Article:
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7 ‘L’Atalante’ (1934)

Director: Jean Vigo

A couple lying together in a bed in the film L'Atalante
Image via Gaumont Film Company

L’Atalante tells a deceptively simple story: newlyweds Jean (Jean Dasté) and Juliette (Dita Parlo) begin their married life aboard Jean’s boat, along with Jean’s crew and the boat’s herd of resident cats. They travel to Paris, where they visit stores and dance halls, but Jean’s jealousy and Juliette’s desire to see the nightlife threaten to spark conflict.

Breezing by at just 85 minutes long in its restored version, L’Atalante is jam-packed with poetic imagery and immersive performances. The film, the sole feature-length work by director Jean Vigo, became hugely influential, leaving a deep impression on many of the French New Wave filmmakers who were to follow. It also made Guadagnino’s list of the ten best movies ever.

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6 ‘In the Realm of the Senses’ (1976)

Director: Nagisa Ōshima

This provocative erotic drama by Japanese Nagisa Ōshima tells the story of the passionate but destructive affair between hotel maid Sada (Eiko Matsuda) and the hotel’s owner, Ishida (Tatsuya Fuji). Ishida leaves his wife to be with Sada, and their romance becomes increasingly intense and even frightening, with the two indulging in sexual experimentation. Things take a turn when Sada realizes she takes pleasure in strangling Ishida.

The movie is set in Tokyo in 1936 against the backdrop of the increasingly militant and authoritarian imperial government. Personal as well as political, In the Realm of the Senses pulls no punches, serving up explicit and striking visuals alongside a visceral, even brutal narrative. It was highly controversial on release, including being censored in Japan, but there’s no denying its power. It’s a thunderbolt of a film, which also made Gudagnino’s top ten.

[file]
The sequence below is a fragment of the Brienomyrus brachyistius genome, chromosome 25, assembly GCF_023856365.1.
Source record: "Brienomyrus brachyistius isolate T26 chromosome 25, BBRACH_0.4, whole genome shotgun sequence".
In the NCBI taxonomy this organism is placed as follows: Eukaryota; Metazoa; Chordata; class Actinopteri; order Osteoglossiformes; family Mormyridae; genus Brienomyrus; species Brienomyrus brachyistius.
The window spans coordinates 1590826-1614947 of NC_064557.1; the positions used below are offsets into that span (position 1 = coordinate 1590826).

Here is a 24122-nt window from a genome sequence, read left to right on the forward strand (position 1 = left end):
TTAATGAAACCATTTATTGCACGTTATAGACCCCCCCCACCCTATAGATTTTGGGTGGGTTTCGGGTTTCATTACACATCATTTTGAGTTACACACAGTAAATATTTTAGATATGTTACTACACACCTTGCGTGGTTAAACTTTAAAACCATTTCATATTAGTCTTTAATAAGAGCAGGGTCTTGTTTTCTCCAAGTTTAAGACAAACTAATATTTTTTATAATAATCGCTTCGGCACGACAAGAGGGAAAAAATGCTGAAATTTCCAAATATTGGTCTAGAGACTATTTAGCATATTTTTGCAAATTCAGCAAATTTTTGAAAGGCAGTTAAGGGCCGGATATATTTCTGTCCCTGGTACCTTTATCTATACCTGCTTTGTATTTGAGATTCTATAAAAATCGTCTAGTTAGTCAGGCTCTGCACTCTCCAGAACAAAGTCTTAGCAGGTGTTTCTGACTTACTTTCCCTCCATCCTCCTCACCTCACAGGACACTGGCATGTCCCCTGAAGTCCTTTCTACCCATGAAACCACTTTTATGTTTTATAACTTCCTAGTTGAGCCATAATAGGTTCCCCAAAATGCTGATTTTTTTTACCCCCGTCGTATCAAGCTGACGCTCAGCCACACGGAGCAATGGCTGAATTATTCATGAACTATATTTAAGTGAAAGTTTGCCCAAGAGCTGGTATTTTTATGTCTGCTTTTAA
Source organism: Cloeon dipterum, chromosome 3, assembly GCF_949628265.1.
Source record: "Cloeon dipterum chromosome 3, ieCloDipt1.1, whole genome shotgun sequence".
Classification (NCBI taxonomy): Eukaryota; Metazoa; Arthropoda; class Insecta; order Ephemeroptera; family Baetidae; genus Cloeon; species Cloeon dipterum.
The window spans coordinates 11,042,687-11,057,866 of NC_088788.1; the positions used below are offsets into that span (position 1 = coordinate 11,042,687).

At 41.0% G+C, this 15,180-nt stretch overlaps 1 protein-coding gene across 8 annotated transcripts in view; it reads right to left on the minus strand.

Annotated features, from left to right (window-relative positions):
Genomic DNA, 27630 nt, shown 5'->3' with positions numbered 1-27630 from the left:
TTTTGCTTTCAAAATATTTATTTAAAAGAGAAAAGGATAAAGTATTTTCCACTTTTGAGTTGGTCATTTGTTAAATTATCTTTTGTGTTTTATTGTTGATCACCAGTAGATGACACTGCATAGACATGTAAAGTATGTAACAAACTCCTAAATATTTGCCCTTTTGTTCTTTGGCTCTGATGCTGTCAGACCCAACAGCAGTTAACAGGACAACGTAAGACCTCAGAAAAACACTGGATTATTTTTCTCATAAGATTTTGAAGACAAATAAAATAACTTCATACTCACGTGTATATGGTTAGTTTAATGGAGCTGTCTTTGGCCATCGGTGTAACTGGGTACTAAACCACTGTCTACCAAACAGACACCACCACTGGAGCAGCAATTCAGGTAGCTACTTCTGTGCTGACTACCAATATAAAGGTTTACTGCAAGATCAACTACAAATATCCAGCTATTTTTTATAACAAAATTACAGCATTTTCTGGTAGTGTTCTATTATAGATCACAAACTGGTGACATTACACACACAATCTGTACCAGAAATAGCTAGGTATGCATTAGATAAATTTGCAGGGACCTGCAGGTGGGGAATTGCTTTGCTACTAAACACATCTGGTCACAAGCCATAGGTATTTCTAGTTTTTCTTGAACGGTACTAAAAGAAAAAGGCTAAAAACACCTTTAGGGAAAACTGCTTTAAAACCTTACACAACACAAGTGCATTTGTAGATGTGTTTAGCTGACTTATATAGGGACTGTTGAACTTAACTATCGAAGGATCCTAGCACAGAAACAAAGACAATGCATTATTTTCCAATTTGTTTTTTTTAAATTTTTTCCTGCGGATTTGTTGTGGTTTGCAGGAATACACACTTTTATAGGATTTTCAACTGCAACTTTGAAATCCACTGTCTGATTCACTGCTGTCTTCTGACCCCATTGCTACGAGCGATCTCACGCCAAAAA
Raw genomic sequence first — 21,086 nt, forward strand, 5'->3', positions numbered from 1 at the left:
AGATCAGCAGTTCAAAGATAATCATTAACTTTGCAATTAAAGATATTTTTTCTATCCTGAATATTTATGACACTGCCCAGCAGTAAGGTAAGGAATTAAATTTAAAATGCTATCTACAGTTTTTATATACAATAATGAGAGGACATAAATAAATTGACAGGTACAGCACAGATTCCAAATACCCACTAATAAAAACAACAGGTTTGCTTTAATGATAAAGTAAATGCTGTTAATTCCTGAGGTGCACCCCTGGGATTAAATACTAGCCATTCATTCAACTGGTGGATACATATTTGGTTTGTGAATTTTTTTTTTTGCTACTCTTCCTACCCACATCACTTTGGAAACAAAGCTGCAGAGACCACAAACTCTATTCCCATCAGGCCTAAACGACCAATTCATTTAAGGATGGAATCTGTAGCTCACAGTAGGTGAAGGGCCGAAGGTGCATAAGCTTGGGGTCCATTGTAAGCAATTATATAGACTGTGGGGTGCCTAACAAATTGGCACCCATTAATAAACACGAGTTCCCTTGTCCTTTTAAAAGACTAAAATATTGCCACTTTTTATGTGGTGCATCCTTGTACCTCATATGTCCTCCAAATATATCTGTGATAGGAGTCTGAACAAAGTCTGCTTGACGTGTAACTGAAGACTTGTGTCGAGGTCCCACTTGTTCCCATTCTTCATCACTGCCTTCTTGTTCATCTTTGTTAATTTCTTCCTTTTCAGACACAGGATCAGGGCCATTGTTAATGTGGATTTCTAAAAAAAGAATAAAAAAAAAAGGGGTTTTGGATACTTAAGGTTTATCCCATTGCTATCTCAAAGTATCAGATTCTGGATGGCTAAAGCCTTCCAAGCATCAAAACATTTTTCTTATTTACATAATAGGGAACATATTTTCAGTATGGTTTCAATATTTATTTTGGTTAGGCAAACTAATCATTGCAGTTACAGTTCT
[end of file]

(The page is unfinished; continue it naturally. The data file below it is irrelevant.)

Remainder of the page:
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5 ‘Samba Traoré’ (1992)

Director: Idrissa Ouedraogo

A woman looking at a pensive-looking man in the film Samba Traoré
Image via New Yorker Films

A lesser-known film that made Guadgnino’s top ten, Samba Traoré is a drama in the Mossi language directed by Idrissa Ouedraogo, a filmmaker from Burkina Faso. Samba (Bakary Sangare) holds up a gas station, accidentally killing one of the employees and fleeing with a suitcase full of cash. He returns to his home village, where he marries a local woman and waits anxiously to see whether his actions will catch up with him.

Samba Traoré is a moral thriller, serving as both a character study of Samba and a portrait of his rural village community. Ouedraogo serves up simple, empathetic storytelling and gorgeous landscape cinematography. Unfortunately, the film isn’t very famous globally, but its devotees rank it among the very best in African cinema.

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4 ‘Sunrise: A Song of Two Humans’ (1927)

Director: F. W. Murnau

A young man standing in an open field looking at the camera in the film Sunrise: A Song of Two Humans,
Image via 20th Century Studios

Sunrise: A Song of Two Humans is a silent film directed by the visionary German filmmaker F.W. Murnau, perhaps most well-known for the vampire tale Nosferatu. This one’s a romantic drama about a married farmer (George O’Brien) who becomes infatuated with a city woman (Margaret Livingston) during a visit to the bustling metropolis. The woman persuades him to plot the murder of his wife (Janet Gaynor) and elope with her, which sets in motion a series of dramatic reversals.

Striking and bold, Sunrise is frequently cited as one of the greatest silent movies of all time, with particular praise for its evocative visuals, including the innovative camera and lighting techniques. It boasts gorgeous sets, elaborate tracking shots, and clever use of forced perspective. Another favorite of Guadagnino’s, Sunrise received an Academy Award for Unique and Artistic Picture, while Gaynor won the first-ever Best Actress Oscar.